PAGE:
Yesterday was a busy one, awaking in darkness at 6 am and getting ready to head in to Baltimore with my friend Ben and his girlfriend Mackenzie. Because the Baltimore Marathon was starting ahead of the Half Marathon, parking in the city wasn’t really an option for us, so instead we drove to the closest train station to park and take the public transportation right to the center. For us, it was all starting and ending down by Camden Yards and M&T Bank Stadium. We got in early which was good, because we had enough time to check out the starting line, stretch and do a little pre-jog to get the blood flowing. The sun was starting to heat things up, and we were fortunate enough to have perfect weather for the race.
As time got closer, the racers began to line up in their appropriate waves, and so Ben and I took our place at the front of the line. Even though I’ve run in Ecuador and Argentina, this was my first race in the United States. Things seemed very organized, and our excitement was high as we were cheered on by local politicians and the National Anthem before beginning. We were hoping to complete the 13.1 mile (21 kilometer) race in about 1 hour, 50 minutes, but we hadn’t been training to extensively in the last few weeks. We are, after all, students with busy lives.
The race began downtown and moved quickly to northern neighborhoods of Baltimore. The first five miles were uphill and downhill, wearing a toll on many participants, but we kept on as well as we could, while our aches and pains from months of running and building up were drowned out by determination to finish. The race was nice because we basically got a city tour of Baltimore, and I got to see parts of the city I otherwise never would have. It seemed like we took some sketchy turns at places, and passed through parts of the city where the HBO show “The Wire” might be filmed. Boarded up doors and knocked out windows lined the low-rise houses as lone cops guarded the traffic at intersections and locals supported us as we ran by.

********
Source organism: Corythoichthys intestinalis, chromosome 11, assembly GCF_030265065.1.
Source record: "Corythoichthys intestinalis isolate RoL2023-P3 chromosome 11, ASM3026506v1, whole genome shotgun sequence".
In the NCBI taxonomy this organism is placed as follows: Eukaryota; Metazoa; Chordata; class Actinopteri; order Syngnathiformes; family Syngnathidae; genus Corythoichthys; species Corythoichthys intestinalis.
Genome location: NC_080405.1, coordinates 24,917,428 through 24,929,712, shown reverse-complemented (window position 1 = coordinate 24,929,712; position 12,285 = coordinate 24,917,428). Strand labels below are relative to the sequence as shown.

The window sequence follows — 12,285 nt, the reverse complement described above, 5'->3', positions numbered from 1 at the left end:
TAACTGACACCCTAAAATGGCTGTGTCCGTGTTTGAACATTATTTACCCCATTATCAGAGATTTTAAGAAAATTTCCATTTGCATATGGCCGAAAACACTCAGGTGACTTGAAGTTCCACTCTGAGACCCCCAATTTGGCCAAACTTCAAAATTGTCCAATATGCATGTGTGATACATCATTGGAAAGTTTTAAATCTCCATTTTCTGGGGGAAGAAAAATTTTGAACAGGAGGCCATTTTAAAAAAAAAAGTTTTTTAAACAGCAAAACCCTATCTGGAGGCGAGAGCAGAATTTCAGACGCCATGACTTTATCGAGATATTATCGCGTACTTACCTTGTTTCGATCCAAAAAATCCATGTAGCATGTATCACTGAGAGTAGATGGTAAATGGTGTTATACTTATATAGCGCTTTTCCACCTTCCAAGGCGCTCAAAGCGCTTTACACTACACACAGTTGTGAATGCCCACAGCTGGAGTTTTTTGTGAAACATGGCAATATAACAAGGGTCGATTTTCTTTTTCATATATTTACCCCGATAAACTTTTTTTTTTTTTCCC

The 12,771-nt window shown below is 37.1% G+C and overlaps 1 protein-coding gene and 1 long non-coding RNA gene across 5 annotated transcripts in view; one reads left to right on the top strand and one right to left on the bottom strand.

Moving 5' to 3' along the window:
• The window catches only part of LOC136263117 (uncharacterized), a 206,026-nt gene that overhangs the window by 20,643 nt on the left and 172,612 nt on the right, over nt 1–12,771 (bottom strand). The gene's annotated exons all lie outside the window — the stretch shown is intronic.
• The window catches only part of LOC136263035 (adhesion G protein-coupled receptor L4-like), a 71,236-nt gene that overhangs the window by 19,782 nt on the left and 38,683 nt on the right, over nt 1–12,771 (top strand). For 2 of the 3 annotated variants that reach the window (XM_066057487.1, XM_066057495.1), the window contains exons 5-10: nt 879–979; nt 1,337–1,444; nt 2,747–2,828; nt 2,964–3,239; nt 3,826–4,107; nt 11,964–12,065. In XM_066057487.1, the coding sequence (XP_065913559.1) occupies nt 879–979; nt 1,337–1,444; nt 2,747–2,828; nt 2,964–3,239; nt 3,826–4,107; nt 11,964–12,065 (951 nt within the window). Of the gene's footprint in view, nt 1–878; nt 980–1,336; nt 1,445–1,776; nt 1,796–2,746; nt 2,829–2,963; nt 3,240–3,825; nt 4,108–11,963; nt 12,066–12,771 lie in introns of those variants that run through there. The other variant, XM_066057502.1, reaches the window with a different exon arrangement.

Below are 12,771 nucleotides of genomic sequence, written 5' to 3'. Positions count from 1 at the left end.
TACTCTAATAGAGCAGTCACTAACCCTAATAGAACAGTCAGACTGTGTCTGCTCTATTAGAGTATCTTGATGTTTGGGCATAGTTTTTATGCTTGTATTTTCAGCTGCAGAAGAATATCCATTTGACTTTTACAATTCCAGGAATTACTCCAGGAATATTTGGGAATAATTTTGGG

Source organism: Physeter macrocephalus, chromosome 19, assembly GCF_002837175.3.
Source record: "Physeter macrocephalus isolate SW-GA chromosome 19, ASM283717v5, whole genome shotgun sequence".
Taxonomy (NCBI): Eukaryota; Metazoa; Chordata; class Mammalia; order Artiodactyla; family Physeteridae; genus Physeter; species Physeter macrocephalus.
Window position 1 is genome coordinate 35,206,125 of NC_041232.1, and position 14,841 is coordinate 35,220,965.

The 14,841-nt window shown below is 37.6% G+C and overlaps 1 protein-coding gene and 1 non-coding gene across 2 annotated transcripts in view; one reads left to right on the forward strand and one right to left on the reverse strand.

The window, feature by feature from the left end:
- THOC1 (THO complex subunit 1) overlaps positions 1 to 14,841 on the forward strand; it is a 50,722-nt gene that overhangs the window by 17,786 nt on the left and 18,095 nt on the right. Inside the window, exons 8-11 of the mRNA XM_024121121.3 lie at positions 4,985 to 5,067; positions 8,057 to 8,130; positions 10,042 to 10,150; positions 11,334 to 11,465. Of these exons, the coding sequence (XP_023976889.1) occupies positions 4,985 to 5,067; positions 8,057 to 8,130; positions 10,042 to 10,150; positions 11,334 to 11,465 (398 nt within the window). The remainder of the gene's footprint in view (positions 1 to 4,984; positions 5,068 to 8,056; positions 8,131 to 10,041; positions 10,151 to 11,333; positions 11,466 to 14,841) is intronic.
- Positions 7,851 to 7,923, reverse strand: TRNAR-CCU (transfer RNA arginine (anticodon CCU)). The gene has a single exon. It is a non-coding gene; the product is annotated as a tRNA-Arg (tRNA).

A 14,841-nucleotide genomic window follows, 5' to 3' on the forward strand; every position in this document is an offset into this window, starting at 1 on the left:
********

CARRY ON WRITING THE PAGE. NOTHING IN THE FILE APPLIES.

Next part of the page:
I have to say–the residents of Baltimore were pretty entertaining as we ran by, banging on cowbells, holding up funny and ironic signs, and even dressing in costumes like animals and zombies while dancing on top of cars. The Baltimore Running Festival has grown in size every year since its inception 11 years ago, and this year was another sell out for all of the categories. By the 58th minute we had reached a small but pretty lake and began to turn back to see the thousands of people behind us. Anytime you’re running a race, you get excited to see the mass of people in front of you. But even more exhilarating is seeing the thousands more who are behind you, telling you that you’re doing okay.
Helicopters flew overhead and local bands played 80s tunes as we continued down through the city and back towards downtown. We crossed a bridge and were just almost there as the crowds continued to grow. Every two miles we were resupplied with water and Gatorade, and I kept falling in a trap whereby I’d use the water to clean off the Gatorade on my hands, then get Gatorade and spill it on my hands while running, spending the next two miles trying to lick it off until I got water again. This was the first time I ate an energy bar during a race, and I feel like it really helped in the later miles.
To end it all we ran through Camden Yards, which was my first experience in the ball park, and then crossed the finish line in the parking lot at M&T Bank Stadium, where the Ravens play. I thought we were going to end on the field, but I guess they have a game there today. Our official time was 1 hour, 51 minutes, 55 seconds. We guessed pretty well what we would get. In the staging area we were given medals and heat sheets, food, water, and vouchers for beer which we gladly accepted. I still love my traditional celebratory beer post-race. There was even a free photo booth and to cap it off, we ate some donuts before heading back to Washington.
So now I’ve got a half marathon under my belt, and if you think I’m going to tackle a full marathon next, you’re crazy. As thrilling as it was to complete it and even though at the time I felt like I could keep going, I don’t think I have it in me for 26.2 mile run. My body isn’t hurting as badly as it could, but I don’t know if it can handle that much exertion. For now I’m going to cut back and go back to running 10 kilometer runs just like in Argentina and Ecuador. That’ll do, pig.